* The one notable exception was after I first met TheAngelForever in person.  After a great first in-person date, she was supposed to call me when she got home.  I waited patiently but didn’t get a call.  I began to imagine worst case scenarios including car accidents.  I called and reached her mother.  She said that B hadn’t arrived home yet and she would call me when she got home.  After another hour, I called again… and again.  By now, I was really afraid that something awful had befallen her.  It turned out that she was parked in the driveway of a friend of hers, talking about how well the date went.  My fears for B’s safety had endeared me to her mother.  This one time, the only time I can think of, my fears actually did some good.

Parent, Interrupted

Earlier this week, I was reading Blogging Dangerously’s Busted post.  In it, Kit recounts speaking with a guy who told his version of “cheating on his wife.”  He would go into a hotel room and emerge, 8 hours later, with rumpled clothing.  The twist was that nobody would accompany him.  He would have “cheated” by getting 8 hours of uninterrupted sleep.

That got me to thinking.  So much of parenting involves being interrupted.  It starts at the beginning of the day when my alarm goes off.  And by “my alarm”, I mean NHL.  He wakes up at 6:30am rain or shine, weekday or weekend.  Even if we get him playing by himself in the living room, he is sure to be followed by his brother soon enough.  During the day, conversations need to be paused to answer questions and activities halted for potty runs.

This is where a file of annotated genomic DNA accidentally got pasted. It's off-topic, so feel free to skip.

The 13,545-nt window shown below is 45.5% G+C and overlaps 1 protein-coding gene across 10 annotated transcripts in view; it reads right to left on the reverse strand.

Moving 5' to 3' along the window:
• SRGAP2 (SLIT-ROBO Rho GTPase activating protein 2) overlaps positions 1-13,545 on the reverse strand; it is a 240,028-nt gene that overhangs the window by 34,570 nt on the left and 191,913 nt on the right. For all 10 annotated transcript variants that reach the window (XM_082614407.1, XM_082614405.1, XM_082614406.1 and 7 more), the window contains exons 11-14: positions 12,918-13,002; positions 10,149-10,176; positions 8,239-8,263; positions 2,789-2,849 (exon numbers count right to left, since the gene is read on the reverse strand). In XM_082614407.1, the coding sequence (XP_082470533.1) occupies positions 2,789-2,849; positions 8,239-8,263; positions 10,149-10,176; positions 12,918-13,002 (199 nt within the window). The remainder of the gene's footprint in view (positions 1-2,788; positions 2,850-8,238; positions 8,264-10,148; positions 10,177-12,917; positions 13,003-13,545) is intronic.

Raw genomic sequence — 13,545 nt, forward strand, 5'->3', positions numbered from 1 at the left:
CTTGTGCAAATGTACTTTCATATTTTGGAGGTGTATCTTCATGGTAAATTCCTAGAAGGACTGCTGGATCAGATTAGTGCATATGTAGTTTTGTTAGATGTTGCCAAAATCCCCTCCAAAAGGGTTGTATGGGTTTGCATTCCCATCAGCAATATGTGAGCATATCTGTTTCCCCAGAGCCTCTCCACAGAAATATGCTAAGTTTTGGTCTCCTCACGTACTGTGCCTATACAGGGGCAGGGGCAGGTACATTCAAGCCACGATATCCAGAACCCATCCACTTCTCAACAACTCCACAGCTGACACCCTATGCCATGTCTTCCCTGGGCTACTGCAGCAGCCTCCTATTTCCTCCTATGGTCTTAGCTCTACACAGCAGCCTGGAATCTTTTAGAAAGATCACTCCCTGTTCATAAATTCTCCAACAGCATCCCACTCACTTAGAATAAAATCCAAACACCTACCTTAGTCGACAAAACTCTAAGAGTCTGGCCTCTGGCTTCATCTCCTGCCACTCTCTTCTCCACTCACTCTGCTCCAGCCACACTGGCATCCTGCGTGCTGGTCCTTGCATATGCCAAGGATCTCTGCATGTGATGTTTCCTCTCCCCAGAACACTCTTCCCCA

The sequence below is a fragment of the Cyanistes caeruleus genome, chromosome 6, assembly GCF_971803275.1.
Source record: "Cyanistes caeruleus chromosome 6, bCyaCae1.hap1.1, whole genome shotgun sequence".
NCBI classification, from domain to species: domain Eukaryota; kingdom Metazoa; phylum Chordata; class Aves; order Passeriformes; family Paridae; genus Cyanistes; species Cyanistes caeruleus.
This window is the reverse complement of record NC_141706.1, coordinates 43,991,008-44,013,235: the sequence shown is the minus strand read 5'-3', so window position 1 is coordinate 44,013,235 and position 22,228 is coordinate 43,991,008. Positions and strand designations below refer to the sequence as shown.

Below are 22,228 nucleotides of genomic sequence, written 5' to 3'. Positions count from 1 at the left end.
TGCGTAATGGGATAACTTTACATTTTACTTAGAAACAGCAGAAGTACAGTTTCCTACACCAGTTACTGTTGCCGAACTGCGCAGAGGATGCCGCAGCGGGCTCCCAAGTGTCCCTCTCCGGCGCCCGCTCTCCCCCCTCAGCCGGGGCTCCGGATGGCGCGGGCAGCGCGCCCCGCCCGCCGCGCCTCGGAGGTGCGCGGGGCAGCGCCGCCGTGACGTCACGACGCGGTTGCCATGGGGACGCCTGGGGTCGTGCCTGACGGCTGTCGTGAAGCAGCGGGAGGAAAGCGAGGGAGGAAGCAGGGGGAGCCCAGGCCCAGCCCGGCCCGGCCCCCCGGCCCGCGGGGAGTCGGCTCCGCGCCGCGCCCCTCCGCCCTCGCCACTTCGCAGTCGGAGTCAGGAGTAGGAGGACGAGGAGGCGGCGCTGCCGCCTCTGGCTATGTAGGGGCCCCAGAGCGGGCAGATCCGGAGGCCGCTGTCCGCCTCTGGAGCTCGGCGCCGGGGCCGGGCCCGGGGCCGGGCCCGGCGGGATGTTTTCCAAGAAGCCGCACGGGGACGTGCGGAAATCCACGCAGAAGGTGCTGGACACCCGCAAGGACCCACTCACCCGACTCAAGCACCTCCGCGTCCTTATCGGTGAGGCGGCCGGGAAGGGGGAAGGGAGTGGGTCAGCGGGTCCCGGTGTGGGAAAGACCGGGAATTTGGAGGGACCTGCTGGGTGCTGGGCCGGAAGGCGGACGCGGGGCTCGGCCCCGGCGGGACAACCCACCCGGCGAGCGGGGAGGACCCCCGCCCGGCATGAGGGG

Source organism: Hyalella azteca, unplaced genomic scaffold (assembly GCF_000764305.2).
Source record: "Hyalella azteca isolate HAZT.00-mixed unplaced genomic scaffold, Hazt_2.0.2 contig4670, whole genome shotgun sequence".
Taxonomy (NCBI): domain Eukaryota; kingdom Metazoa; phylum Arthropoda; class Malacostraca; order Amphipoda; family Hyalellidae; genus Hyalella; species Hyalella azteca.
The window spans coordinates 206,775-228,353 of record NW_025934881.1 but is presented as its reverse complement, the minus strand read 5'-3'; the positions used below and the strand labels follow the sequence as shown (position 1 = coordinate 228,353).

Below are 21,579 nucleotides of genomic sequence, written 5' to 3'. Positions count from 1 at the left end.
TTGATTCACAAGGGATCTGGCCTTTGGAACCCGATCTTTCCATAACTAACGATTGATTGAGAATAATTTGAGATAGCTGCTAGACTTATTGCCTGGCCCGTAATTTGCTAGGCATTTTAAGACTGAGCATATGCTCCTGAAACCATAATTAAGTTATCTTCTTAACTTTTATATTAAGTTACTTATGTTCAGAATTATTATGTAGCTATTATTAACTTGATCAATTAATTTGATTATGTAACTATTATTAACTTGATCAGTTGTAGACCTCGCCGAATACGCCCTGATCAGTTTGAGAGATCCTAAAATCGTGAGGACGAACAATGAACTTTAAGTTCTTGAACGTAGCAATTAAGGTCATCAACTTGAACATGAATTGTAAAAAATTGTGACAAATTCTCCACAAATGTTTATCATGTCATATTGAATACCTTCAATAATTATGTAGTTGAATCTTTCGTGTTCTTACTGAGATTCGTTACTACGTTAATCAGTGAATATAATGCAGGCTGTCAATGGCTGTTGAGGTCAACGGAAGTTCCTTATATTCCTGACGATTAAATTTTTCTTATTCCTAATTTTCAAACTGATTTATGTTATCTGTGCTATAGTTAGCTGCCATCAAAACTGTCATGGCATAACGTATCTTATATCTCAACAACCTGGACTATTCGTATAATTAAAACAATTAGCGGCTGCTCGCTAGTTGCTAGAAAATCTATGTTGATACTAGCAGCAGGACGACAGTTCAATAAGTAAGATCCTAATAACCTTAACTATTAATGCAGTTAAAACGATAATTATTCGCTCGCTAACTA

Later on, when I’m cooking dinner, I need to multitask by breaking up fights while keeping the food from burning.  Then comes serving.  You would think that this would entail giving everyone their food and sitting down to eat, right?  Wrong.  First, you need to give the kids their food.  Then, I serve my wife.  As I’m getting ready to plate my food, I’ll often have to field complaints about what I made for dinner.  If there aren’t any complaints, then one or more of my kids is likely finished and wants more.  So I give them more.  Around this time, they realize that they don’t have any water to drink.  So I need to fill up their water bottles.  Finally, I get to sit down to eat just in time to hear cries for dessert.

All the interruptions are worth it, though.  I wouldn’t trade my kids for anything, certainly not for hours to focus on one task without being pulled off to another one.  Nowadays, my most treasured uninterrupted times don’t involve TV programs meant for adults, meals cooked or even blog posts read.  They’re the times that I sit down with my kids and play.  We are rarely interrupted and have a blast whether we’re building train tracks, watching cartoons or reading stories.

Still, I’ll admit that Kit’s friend’s story does sound tempting.  Of course, if I did that, I wouldn’t be alone.  I would first make sure that the kids were safely dropped off at a relative’s house (perhaps her parents).  Then my wife and I would check into a hotel room.  While there, we would enjoy eight straight hours of that blissful in-bed activity known as slumber.  We might even engage in one or two quickie… naps.

A Warning About Super Powered Kids

A few days ago, Derek Markham from The Good Men Project wrote about Seven Essential Superpowers that dads should possess.  That got me to thinking.  It isn’t just dads (and moms) that possess super powers, but kids too.  I’ve compiled a list of 4 child superpowers.  Now these are just the ones that immediately came to mind.  I’m sure there are more so feel free list additional ones in the comments section below.